Jacques Caron worked with Martin Brodeur for 20 NHL seasons as the New Jersey Devils goaltending coach and a special assignment coach. Under Caron's tutelage, Brodeur won the Calder Trophy as the NHL's top rookie in 1993-94 and the Vezina Trophy as the League's best goaltender in 2002-03, 2003-04, 2006-07 and 2007-08, and he helped the Devils win the Stanley Cup in 1995, 2000 and 2003. Brodeur retired in 2015 as the NHL's all-time leader with 691 wins and 125 shutouts. Here Caron, 79, shares his thoughts on Brodeur, who will go into the Hockey Hall of Fame on Monday, in a special testimonial for NHL.com:
We knew Martin Brodeur was going to be elected to the Hockey Hall of Fame. It was only a matter of waiting for the first year when he was eligible.
If anyone deserves it, it's him. Not just because of his career, but because of his personality, his leadership and his love of the game.
Here's a goaltender that has 125 shutouts and 691 wins. He has to be one of the best in NHL history.
I've worked with a lot of goaltenders and Marty seemed to never feel the pressure because he loved the game so much. I think that was the main reason he was able to play for 22 seasons.
He was the first guy on the ice and the last guy off. He enjoyed practicing. He enjoyed everything. He felt life on his skates. He felt like he was part of everything.
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With his love of the game, he had no fear. He arrived at the angles he should be at the right time because he knew the game and he was a smart goaltender.
We practiced the right things, but he was exceptional. He felt he could stop the puck before the shooter shot it. He could feel it. He knew it.
One thing about Marty is he never questioned anything that I talked to him about. He was very easy to work with.
The first time I met Marty was my first season in New Jersey in 1993-94. That first year, I talked to team orthopedist Dr. Barry Fisher and he said Marty had bad knees. He twice had surgery on his knees.
So, I said to Marty, "We'll change your ways a little bit and I think you'll play a lot longer because if your knees go on you, then you're done." He said, "Whatever you want."
When Patrick Roy was with the Montreal Canadiens he had so much success with the butterfly and, of course, all the kids in Canada tried to imitate a winner. When you see success, you try to copy it.
But not everybody has the same flexibility and the reflexes. Marty was kind of half a stand-up goaltender and half butterfly, maybe more than half butterfly.
For him not to be a butterfly goalie, I said, "We have to change a few things." He said, "OK. What I do I have to do?" So we started with mobility exercises and got him to move a lot faster and earlier on the angles and worked on holding his ground.
Video: Memories: Brodeur becomes all-time leader in wins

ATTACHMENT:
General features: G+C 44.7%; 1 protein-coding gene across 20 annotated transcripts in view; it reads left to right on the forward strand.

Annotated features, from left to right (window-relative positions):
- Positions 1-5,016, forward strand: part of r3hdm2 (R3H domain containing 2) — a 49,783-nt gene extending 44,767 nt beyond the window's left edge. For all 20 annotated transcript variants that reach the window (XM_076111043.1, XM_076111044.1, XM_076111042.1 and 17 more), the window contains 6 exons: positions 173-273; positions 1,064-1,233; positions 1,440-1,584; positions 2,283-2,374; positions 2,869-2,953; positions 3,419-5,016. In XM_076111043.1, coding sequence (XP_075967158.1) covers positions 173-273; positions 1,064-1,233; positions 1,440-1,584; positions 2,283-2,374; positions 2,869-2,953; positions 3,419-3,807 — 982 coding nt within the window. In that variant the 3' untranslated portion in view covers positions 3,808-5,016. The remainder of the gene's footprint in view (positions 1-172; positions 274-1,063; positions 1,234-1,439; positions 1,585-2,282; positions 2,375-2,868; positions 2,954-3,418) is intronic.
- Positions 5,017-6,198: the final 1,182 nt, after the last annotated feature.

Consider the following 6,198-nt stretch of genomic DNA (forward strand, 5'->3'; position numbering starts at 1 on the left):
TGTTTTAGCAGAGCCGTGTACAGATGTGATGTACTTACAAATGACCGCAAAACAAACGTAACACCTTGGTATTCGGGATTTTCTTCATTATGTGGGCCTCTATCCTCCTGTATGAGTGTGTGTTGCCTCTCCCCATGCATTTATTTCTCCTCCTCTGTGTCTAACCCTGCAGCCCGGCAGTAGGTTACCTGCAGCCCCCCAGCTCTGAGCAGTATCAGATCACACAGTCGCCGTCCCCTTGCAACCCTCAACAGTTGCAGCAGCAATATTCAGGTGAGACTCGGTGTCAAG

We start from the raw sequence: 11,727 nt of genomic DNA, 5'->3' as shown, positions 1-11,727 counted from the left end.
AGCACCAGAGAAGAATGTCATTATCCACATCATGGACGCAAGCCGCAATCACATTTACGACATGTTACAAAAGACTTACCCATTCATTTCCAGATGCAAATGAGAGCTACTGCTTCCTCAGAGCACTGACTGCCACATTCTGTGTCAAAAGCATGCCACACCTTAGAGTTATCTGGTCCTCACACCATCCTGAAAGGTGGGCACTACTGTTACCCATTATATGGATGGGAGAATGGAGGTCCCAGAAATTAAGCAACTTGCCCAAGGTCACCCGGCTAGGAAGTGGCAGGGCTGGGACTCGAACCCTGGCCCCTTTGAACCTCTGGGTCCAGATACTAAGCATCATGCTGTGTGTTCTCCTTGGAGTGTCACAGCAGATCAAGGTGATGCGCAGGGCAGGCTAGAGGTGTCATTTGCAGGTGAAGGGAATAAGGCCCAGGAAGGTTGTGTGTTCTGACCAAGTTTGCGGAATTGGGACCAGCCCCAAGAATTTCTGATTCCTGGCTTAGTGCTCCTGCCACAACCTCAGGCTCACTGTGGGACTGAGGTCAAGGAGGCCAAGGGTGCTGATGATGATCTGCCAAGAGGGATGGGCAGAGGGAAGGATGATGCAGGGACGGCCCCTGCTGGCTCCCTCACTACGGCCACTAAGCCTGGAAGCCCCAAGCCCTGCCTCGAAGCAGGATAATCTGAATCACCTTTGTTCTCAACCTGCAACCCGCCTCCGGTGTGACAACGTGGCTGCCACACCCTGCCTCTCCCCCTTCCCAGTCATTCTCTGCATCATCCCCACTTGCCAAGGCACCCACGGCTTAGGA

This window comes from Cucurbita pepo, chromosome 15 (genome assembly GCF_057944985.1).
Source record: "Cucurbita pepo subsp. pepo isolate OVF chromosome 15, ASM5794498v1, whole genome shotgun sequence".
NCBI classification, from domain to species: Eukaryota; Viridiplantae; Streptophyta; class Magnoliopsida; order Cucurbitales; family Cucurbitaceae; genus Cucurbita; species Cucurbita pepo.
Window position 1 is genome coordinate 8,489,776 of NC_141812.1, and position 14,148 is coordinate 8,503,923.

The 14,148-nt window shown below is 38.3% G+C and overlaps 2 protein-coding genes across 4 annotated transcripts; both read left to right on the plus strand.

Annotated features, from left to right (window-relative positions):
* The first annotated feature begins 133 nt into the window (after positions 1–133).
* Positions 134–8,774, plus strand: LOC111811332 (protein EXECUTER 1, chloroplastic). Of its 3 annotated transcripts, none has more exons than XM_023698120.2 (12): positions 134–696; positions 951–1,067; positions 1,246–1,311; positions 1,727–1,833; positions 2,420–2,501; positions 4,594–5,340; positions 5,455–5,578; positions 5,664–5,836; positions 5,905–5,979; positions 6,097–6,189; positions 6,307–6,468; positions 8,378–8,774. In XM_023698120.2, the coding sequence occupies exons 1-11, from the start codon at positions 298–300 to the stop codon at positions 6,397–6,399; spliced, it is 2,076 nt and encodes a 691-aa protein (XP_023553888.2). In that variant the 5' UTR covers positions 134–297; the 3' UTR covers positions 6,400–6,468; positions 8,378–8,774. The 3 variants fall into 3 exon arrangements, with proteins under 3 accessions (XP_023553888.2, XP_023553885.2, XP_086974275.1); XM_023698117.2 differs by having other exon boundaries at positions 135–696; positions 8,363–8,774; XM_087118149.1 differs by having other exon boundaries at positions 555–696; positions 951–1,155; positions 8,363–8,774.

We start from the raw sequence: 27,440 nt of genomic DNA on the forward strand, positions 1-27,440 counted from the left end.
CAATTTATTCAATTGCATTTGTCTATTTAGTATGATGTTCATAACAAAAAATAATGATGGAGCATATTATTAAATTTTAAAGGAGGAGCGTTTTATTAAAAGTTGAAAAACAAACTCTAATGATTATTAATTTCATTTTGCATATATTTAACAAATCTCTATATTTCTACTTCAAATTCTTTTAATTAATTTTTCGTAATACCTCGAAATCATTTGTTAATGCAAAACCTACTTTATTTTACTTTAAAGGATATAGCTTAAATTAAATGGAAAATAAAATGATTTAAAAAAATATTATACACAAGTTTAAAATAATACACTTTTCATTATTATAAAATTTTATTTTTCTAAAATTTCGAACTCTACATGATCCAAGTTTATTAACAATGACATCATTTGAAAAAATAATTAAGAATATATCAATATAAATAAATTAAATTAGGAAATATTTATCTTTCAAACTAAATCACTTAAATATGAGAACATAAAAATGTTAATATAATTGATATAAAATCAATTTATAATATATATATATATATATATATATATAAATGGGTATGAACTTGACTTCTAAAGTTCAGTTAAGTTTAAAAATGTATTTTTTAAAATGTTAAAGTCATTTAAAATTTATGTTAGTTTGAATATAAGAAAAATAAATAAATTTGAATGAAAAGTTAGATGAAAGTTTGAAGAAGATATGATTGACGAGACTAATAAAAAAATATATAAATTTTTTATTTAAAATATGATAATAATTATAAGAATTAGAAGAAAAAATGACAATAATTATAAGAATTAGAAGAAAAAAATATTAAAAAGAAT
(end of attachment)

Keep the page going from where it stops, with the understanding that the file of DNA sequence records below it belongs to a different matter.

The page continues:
Marty was always good at handling the puck. It's one thing to go out to play the puck and another to know what to do with the puck when you go out. He seemed to read the play before he left the net. He didn't hesitate and get in trouble.
He knew where to handle the puck and to reverse it around the boards. He could read the plays.
When the NHL put the trapezoid behind the net in 2005-06 to limit where goaltenders can play the puck, it was because of Marty. They wanted him to stay in the net. They thought he was taking away from the flow of the game.
Of course, we practiced around the net, shooting the puck around the net. I'd skate around and he'd have to find me right away and pass it to me on the stick. He got so confident doing it and he was good at it.
Marty was so good with the puck that the forecheckers for the other team wouldn't forecheck as hard. That would help the defense a lot and they wouldn't get hit as much. If Marty went out to play the puck, the defensemen would peel off to the side and he'd give them the puck right away and we wouldn't spend a lot of time in our zone.
One of my best memories from my time working with Marty was his first season when he won the Calder Trophy as the NHL's rookie of the year. I was so proud of him because of the time he put in.
Then, winning the Stanley Cup in 1995, defeating the Detroit Red Wings in four consecutive games when we were the underdogs, I'll never forget that. I'd been around for so long and I had been waiting all my life to win the Stanley Cup, and to do it with Marty was special.
Marty had so much pride, but he was humble. A lot of athletes change personalities when they have a little success, but he never changed. He was every humble. He cared for his family. He cared for me.
He used to call me his dad. We were very close. He's the son I never had.